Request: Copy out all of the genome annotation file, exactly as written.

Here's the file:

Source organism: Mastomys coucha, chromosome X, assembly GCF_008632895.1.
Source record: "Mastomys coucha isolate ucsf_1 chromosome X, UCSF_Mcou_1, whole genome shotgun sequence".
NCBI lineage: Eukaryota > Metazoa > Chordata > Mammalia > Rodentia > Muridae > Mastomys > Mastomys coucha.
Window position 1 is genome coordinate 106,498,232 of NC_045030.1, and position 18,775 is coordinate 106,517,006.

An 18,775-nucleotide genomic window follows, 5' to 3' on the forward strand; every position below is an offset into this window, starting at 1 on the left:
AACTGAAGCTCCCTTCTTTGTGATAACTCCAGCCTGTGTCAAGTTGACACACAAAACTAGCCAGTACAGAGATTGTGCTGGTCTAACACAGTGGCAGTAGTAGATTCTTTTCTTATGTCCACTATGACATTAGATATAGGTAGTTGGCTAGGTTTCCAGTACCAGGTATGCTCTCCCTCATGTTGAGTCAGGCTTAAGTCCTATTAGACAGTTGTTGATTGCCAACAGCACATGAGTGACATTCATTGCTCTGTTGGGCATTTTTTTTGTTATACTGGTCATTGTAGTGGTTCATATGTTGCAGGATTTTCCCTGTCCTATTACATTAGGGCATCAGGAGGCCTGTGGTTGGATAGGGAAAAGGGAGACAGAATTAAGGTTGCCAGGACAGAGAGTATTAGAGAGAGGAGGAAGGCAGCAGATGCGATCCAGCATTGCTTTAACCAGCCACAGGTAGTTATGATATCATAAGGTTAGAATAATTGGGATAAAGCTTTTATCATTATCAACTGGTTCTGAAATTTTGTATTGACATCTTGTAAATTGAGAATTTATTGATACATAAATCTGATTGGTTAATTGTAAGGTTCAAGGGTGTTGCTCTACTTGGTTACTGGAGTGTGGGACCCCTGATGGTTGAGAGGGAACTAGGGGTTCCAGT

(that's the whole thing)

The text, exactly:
Source organism: Mastomys coucha, chromosome X, assembly GCF_008632895.1.
Source record: "Mastomys coucha isolate ucsf_1 chromosome X, UCSF_Mcou_1, whole genome shotgun sequence".
NCBI lineage: Eukaryota > Metazoa > Chordata > Mammalia > Rodentia > Muridae > Mastomys > Mastomys coucha.
Window position 1 is genome coordinate 106,498,232 of NC_045030.1, and position 18,775 is coordinate 106,517,006.

An 18,775-nucleotide genomic window follows, 5' to 3' on the forward strand; every position below is an offset into this window, starting at 1 on the left:
AACTGAAGCTCCCTTCTTTGTGATAACTCCAGCCTGTGTCAAGTTGACACACAAAACTAGCCAGTACAGAGATTGTGCTGGTCTAACACAGTGGCAGTAGTAGATTCTTTTCTTATGTCCACTATGACATTAGATATAGGTAGTTGGCTAGGTTTCCAGTACCAGGTATGCTCTCCCTCATGTTGAGTCAGGCTTAAGTCCTATTAGACAGTTGTTGATTGCCAACAGCACATGAGTGACATTCATTGCTCTGTTGGGCATTTTTTTTGTTATACTGGTCATTGTAGTGGTTCATATGTTGCAGGATTTTCCCTGTCCTATTACATTAGGGCATCAGGAGGCCTGTGGTTGGATAGGGAAAAGGGAGACAGAATTAAGGTTGCCAGGACAGAGAGTATTAGAGAGAGGAGGAAGGCAGCAGATGCGATCCAGCATTGCTTTAACCAGCCACAGGTAGTTATGATATCATAAGGTTAGAATAATTGGGATAAAGCTTTTATCATTATCAACTGGTTCTGAAATTTTGTATTGACATCTTGTAAATTGAGAATTTATTGATACATAAATCTGATTGGTTAATTGTAAGGTTCAAGGGTGTTGCTCTACTTGGTTACTGGAGTGTGGGACCCCTGATGGTTGAGAGGGAACTAGGGGTTCCAGT